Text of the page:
Chamfering the edge is a good idea and I will definitely do that. The tailpiece bushing is corroded which is probably the "glue" holding this baby in.

Excuse me, but why are you posting a picture of a fossilized mastodon tooth here?

Gees Robbie, I owe you an apology:   the guitar gods were toying with you - I've never seen anything like that and I've seen a lot, including instruments that have lived in very corrosive environments and been soaked from time to time

We all focused on our fave way of getting studs out, which as it prevails, is a sideshow - no system would have foreseen this or made this good.   So you, at least,  can rest easy knowing you did your best.   I would not be adverse to informing the customer of a selection our professional advice here given the extreme pathology you have had to deal with.

I think we are all saying "I'm glad that didn't happen to me"



No apology necessary...I need all the help I can get staying on my toes.

Yeah...that stud looks like it was recovered by Mel Fisher from the Atocha, huh?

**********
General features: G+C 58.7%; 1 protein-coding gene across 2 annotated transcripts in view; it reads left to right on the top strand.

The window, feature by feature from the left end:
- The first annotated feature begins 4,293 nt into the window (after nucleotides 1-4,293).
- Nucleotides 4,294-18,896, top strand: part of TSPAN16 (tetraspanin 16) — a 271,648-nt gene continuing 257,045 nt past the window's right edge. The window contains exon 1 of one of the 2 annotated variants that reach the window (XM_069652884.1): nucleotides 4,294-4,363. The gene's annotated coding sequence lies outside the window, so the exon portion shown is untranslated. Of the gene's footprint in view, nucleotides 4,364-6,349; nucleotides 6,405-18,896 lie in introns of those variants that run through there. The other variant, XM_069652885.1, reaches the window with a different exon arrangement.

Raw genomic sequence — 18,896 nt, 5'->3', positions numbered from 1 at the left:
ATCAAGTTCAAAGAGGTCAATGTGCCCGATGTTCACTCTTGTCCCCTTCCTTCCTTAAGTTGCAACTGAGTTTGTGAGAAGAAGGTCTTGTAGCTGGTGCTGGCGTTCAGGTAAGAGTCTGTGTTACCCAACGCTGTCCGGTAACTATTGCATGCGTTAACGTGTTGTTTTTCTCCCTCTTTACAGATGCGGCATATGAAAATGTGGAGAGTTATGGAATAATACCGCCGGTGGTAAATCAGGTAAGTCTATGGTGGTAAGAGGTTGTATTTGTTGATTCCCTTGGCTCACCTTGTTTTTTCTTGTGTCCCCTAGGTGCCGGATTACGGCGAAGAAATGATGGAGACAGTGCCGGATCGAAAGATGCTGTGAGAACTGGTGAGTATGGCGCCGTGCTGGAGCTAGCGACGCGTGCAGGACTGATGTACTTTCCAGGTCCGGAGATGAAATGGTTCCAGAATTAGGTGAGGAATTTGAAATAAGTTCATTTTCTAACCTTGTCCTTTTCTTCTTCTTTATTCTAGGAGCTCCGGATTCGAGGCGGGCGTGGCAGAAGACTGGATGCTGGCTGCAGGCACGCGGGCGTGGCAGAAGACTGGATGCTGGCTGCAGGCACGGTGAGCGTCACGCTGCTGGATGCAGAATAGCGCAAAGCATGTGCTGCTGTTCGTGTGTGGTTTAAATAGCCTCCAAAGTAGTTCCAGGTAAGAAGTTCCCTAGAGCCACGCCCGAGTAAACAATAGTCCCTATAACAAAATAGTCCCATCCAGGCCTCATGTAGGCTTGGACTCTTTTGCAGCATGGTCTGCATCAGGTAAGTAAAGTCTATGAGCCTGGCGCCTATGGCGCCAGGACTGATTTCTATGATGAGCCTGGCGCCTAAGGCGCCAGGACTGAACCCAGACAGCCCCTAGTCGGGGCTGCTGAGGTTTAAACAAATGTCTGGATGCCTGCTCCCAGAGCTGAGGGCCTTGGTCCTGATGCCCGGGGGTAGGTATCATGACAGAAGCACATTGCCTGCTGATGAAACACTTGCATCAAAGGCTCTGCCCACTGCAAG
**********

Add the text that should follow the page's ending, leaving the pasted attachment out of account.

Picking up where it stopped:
Easiest way to remove studs is to use two nuts. thread them both on, using two spanners undo the bottom while tightening he top one; the nuts will lock. Put your spanner on the bottom nut and the stud will come out, obviously sometimes a little persuasion, lube or heat is needed. Pipe wrenches? I think they're called Stillsons over here, should never be used as they both bugger up the thread and tend to twist so you are not efficiently using your energy. 

If the stud does break they can be removed by something called an Easy Out. Drill the stud to take your easy out which is a tapered left handed thread, screw into the stud and a you tighten the stud (should ) come out. I've had the same set since I was an apprenticed in 1975 and it saved my bacon many times.